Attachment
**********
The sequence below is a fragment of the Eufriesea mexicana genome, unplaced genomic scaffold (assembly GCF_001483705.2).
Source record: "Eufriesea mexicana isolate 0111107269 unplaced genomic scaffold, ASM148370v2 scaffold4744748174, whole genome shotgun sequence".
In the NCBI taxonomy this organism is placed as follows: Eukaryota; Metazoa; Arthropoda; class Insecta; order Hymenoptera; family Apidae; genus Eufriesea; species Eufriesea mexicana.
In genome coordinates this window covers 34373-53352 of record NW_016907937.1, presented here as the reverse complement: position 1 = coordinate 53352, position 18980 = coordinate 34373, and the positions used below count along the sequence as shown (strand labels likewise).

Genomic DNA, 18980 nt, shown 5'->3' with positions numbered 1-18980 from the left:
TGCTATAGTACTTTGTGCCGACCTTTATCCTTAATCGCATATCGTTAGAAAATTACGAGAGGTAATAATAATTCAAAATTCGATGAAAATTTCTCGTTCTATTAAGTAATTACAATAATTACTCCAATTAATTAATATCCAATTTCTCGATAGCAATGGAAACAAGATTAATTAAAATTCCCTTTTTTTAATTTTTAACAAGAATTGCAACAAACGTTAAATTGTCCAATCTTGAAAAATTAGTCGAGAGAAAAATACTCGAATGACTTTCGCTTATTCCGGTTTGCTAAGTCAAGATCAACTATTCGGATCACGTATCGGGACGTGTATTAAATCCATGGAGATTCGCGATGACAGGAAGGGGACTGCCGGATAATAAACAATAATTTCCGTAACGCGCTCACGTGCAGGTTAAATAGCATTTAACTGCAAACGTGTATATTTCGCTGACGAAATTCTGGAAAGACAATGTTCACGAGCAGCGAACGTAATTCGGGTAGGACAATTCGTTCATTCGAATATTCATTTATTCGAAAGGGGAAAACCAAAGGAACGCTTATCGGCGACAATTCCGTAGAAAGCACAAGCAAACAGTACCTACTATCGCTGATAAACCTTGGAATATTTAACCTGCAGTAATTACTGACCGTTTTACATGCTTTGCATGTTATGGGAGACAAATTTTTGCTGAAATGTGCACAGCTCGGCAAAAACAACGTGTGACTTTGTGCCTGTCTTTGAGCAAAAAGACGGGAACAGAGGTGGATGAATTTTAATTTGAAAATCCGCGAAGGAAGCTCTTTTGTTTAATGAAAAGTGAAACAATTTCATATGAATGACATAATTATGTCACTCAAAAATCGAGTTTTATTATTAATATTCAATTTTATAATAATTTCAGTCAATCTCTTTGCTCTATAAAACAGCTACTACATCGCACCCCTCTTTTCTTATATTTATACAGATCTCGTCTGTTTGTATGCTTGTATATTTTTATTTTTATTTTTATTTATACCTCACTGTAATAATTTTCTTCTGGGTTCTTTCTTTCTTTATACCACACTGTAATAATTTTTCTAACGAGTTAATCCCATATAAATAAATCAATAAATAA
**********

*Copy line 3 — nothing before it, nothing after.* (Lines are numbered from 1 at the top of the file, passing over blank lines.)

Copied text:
In the NCBI taxonomy this organism is placed as follows: Eukaryota; Metazoa; Arthropoda; class Insecta; order Hymenoptera; family Apidae; genus Eufriesea; species Eufriesea mexicana.